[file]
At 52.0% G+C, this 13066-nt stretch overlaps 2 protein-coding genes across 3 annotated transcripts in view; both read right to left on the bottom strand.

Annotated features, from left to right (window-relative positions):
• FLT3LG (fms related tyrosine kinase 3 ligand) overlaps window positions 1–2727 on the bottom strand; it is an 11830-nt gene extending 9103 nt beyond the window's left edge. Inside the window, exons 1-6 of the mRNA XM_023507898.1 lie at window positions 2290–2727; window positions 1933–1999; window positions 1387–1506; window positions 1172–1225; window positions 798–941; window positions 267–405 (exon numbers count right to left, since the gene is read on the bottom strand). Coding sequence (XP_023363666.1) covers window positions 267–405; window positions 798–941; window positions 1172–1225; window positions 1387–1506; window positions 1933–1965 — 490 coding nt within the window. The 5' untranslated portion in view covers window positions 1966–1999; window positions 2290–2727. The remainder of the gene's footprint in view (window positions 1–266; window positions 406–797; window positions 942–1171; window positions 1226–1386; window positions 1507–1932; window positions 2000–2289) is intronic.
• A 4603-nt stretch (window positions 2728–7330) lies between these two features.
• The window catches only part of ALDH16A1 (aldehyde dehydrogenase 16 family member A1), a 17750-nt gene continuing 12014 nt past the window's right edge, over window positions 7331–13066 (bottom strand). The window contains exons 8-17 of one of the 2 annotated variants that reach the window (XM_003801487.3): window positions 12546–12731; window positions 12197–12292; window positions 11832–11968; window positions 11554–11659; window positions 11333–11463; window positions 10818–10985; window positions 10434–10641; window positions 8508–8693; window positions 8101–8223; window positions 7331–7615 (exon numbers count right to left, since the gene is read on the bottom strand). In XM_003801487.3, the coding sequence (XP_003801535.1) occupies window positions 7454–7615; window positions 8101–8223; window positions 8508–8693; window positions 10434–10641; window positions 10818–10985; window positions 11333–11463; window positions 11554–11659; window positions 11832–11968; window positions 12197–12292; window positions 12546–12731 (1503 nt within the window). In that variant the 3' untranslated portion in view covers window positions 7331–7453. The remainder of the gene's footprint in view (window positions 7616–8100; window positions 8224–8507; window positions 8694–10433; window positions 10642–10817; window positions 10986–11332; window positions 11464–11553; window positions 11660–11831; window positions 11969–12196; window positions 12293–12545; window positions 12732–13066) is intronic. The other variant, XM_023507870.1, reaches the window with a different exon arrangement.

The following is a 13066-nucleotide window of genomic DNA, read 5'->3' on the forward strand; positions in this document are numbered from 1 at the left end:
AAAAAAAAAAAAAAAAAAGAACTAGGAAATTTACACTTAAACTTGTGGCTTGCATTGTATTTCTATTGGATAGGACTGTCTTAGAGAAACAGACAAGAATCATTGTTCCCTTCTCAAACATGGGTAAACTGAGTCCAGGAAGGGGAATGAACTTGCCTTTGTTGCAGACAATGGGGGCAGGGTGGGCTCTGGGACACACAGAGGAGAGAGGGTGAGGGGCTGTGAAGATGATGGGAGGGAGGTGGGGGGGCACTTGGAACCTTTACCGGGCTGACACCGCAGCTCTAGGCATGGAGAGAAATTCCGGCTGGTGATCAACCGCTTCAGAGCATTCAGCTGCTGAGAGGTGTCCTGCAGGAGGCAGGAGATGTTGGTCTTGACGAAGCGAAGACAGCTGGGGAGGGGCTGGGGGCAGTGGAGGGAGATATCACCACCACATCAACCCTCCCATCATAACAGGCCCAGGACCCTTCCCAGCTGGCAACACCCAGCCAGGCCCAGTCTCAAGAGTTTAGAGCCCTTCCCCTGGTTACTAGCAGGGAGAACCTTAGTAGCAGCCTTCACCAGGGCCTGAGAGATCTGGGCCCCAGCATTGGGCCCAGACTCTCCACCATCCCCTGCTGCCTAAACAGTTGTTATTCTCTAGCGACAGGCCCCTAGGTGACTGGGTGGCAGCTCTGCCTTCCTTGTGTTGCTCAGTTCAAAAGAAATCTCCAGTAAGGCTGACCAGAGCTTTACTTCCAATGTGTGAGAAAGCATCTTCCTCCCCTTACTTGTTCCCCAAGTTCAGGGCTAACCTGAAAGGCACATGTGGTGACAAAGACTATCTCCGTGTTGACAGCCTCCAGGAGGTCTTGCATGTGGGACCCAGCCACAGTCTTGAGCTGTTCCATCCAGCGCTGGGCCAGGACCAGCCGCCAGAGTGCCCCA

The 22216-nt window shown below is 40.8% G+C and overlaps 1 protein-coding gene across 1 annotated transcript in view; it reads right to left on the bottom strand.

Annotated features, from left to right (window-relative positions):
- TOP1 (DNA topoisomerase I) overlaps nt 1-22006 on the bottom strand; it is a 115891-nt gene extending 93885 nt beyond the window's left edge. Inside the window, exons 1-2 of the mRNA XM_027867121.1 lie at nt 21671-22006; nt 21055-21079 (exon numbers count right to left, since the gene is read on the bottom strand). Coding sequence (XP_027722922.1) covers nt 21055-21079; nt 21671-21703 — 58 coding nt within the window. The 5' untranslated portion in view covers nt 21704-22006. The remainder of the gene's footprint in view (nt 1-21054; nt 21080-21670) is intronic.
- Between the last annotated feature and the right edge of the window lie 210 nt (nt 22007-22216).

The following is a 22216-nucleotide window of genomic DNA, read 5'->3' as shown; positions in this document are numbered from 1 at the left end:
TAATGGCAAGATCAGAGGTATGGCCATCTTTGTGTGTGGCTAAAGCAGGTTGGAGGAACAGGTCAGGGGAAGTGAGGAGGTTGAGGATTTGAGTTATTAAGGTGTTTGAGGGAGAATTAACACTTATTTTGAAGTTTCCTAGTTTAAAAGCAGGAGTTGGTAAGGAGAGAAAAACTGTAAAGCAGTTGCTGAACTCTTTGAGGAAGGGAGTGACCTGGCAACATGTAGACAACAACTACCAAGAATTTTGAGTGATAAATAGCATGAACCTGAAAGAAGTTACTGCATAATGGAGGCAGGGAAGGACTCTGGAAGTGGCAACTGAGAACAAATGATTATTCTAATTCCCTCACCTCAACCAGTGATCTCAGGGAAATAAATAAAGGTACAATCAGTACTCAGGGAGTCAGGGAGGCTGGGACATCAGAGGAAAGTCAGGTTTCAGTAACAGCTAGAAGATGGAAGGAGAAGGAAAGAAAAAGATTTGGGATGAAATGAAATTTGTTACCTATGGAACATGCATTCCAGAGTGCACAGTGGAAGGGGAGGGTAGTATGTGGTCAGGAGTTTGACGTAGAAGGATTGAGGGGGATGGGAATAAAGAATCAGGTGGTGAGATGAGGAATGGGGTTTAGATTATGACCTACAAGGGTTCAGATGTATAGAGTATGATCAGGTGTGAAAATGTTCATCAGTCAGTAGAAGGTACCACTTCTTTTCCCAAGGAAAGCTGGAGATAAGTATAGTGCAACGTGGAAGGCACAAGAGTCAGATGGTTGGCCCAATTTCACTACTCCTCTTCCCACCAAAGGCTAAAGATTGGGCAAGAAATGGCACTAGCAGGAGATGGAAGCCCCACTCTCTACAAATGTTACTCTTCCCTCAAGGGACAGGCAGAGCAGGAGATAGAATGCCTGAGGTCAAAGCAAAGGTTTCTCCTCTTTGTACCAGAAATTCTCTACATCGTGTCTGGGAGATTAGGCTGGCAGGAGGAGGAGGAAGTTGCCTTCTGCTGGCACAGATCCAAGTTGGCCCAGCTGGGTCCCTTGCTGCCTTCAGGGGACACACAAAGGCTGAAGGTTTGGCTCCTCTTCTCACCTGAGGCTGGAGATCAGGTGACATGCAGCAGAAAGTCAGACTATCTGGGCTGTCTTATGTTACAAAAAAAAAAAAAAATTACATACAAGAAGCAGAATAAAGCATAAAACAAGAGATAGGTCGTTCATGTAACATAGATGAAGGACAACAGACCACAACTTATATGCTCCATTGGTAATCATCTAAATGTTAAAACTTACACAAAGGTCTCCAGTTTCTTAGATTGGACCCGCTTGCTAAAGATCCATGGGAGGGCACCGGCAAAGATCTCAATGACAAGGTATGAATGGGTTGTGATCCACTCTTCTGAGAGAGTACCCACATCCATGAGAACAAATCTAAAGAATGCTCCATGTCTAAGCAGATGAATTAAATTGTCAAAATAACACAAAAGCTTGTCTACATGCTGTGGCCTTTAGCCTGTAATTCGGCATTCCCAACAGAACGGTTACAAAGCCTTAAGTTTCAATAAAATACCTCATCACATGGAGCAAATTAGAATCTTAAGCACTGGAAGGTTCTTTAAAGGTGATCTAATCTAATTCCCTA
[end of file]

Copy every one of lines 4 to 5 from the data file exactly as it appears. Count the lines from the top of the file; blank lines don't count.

• A 4603-nt stretch (window positions 2728–7330) lies between these two features.
• The window catches only part of ALDH16A1 (aldehyde dehydrogenase 16 family member A1), a 17750-nt gene continuing 12014 nt past the window's right edge, over window positions 7331–13066 (bottom strand). The window contains exons 8-17 of one of the 2 annotated variants that reach the window (XM_003801487.3): window positions 12546–12731; window positions 12197–12292; window positions 11832–11968; window positions 11554–11659; window positions 11333–11463; window positions 10818–10985; window positions 10434–10641; window positions 8508–8693; window positions 8101–8223; window positions 7331–7615 (exon numbers count right to left, since the gene is read on the bottom strand). In XM_003801487.3, the coding sequence (XP_003801535.1) occupies window positions 7454–7615; window positions 8101–8223; window positions 8508–8693; window positions 10434–10641; window positions 10818–10985; window positions 11333–11463; window positions 11554–11659; window positions 11832–11968; window positions 12197–12292; window positions 12546–12731 (1503 nt within the window). In that variant the 3' untranslated portion in view covers window positions 7331–7453. The remainder of the gene's footprint in view (window positions 7616–8100; window positions 8224–8507; window positions 8694–10433; window positions 10642–10817; window positions 10986–11332; window positions 11464–11553; window positions 11660–11831; window positions 11969–12196; window positions 12293–12545; window positions 12732–13066) is intronic. The other variant, XM_023507870.1, reaches the window with a different exon arrangement.